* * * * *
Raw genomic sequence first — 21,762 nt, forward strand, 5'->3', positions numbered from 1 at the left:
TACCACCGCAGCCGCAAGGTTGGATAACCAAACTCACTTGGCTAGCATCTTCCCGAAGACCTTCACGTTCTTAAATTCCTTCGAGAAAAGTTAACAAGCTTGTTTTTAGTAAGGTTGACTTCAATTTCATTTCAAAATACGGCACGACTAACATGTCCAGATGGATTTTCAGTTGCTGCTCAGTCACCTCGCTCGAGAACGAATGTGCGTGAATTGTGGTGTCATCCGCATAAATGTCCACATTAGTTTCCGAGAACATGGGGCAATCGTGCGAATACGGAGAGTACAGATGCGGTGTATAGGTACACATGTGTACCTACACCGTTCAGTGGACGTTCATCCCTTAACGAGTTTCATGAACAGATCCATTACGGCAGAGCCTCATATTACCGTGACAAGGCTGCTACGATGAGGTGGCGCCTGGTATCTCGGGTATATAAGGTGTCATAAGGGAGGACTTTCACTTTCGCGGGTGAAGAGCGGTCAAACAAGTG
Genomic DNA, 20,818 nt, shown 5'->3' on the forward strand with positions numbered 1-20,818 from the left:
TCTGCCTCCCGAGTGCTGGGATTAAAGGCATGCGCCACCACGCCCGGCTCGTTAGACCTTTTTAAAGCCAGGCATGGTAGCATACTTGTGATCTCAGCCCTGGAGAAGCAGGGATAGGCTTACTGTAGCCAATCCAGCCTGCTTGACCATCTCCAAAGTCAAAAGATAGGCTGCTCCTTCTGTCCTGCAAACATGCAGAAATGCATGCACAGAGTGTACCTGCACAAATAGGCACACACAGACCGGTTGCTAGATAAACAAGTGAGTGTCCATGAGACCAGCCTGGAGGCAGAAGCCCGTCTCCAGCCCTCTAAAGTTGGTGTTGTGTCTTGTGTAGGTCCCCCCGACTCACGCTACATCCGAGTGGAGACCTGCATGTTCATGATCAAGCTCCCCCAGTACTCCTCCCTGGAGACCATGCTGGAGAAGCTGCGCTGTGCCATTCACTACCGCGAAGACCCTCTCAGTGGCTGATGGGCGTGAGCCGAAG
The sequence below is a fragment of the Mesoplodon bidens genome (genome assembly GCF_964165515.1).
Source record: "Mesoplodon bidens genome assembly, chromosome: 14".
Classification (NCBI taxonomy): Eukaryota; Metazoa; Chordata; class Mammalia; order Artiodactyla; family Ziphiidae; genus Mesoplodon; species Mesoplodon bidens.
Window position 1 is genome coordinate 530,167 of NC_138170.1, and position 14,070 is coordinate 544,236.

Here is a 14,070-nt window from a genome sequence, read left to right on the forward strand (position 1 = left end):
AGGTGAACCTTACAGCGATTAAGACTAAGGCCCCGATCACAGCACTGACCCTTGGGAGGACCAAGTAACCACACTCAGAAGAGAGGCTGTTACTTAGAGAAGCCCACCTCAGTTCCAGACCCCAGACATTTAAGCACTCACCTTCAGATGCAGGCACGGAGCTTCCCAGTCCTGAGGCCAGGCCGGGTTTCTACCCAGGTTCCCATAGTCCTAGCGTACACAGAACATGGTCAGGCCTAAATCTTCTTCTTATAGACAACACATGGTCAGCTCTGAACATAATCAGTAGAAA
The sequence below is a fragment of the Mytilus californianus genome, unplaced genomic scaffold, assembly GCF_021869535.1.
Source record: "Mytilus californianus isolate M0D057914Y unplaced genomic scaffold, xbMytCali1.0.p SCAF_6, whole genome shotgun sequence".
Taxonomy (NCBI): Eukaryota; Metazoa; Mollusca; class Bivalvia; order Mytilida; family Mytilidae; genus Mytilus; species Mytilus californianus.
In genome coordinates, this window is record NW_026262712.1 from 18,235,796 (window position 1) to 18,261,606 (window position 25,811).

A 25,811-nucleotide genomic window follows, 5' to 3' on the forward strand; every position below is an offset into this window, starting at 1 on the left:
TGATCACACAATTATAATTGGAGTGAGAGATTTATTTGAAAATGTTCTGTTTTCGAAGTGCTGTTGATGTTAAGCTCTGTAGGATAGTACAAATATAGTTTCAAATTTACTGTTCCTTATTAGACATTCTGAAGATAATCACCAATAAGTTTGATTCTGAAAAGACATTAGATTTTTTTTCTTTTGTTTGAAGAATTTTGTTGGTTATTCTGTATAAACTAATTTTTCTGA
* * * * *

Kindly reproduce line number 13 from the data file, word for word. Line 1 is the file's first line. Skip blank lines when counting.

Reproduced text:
Taxonomy (NCBI): Eukaryota; Metazoa; Mollusca; class Bivalvia; order Mytilida; family Mytilidae; genus Mytilus; species Mytilus californianus.